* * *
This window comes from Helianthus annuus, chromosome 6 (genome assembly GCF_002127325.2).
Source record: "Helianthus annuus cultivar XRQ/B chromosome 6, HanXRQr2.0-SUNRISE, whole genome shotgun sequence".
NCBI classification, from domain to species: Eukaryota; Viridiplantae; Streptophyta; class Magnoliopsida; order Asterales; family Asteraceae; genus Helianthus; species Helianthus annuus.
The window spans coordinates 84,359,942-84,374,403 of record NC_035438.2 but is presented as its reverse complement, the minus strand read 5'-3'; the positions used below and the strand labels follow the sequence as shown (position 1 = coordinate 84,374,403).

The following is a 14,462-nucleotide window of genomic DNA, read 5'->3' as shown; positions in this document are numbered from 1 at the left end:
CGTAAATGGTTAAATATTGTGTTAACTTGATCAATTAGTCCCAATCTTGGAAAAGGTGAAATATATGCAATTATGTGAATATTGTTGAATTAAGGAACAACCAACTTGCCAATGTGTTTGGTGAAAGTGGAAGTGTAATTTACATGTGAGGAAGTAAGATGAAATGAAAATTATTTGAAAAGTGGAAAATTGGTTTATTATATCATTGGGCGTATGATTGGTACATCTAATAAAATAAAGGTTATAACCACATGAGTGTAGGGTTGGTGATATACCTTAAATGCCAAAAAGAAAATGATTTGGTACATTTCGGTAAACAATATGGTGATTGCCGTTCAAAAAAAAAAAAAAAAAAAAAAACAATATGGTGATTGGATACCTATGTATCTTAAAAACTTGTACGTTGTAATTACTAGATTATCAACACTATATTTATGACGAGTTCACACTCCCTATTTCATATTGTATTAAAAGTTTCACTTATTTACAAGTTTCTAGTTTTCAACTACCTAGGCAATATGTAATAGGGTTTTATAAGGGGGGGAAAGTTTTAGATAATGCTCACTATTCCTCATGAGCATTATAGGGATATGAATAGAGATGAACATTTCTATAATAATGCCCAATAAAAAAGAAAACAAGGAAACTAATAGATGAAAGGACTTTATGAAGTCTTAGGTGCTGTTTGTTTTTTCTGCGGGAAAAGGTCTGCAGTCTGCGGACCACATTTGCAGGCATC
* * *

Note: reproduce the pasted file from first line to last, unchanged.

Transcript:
This window comes from Helianthus annuus, chromosome 6 (genome assembly GCF_002127325.2).
Source record: "Helianthus annuus cultivar XRQ/B chromosome 6, HanXRQr2.0-SUNRISE, whole genome shotgun sequence".
NCBI classification, from domain to species: Eukaryota; Viridiplantae; Streptophyta; class Magnoliopsida; order Asterales; family Asteraceae; genus Helianthus; species Helianthus annuus.
The window spans coordinates 84,359,942-84,374,403 of record NC_035438.2 but is presented as its reverse complement, the minus strand read 5'-3'; the positions used below and the strand labels follow the sequence as shown (position 1 = coordinate 84,374,403).

The following is a 14,462-nucleotide window of genomic DNA, read 5'->3' as shown; positions in this document are numbered from 1 at the left end:
CGTAAATGGTTAAATATTGTGTTAACTTGATCAATTAGTCCCAATCTTGGAAAAGGTGAAATATATGCAATTATGTGAATATTGTTGAATTAAGGAACAACCAACTTGCCAATGTGTTTGGTGAAAGTGGAAGTGTAATTTACATGTGAGGAAGTAAGATGAAATGAAAATTATTTGAAAAGTGGAAAATTGGTTTATTATATCATTGGGCGTATGATTGGTACATCTAATAAAATAAAGGTTATAACCACATGAGTGTAGGGTTGGTGATATACCTTAAATGCCAAAAAGAAAATGATTTGGTACATTTCGGTAAACAATATGGTGATTGCCGTTCAAAAAAAAAAAAAAAAAAAAAAACAATATGGTGATTGGATACCTATGTATCTTAAAAACTTGTACGTTGTAATTACTAGATTATCAACACTATATTTATGACGAGTTCACACTCCCTATTTCATATTGTATTAAAAGTTTCACTTATTTACAAGTTTCTAGTTTTCAACTACCTAGGCAATATGTAATAGGGTTTTATAAGGGGGGGAAAGTTTTAGATAATGCTCACTATTCCTCATGAGCATTATAGGGATATGAATAGAGATGAACATTTCTATAATAATGCCCAATAAAAAAGAAAACAAGGAAACTAATAGATGAAAGGACTTTATGAAGTCTTAGGTGCTGTTTGTTTTTTCTGCGGGAAAAGGTCTGCAGTCTGCGGACCACATTTGCAGGCATC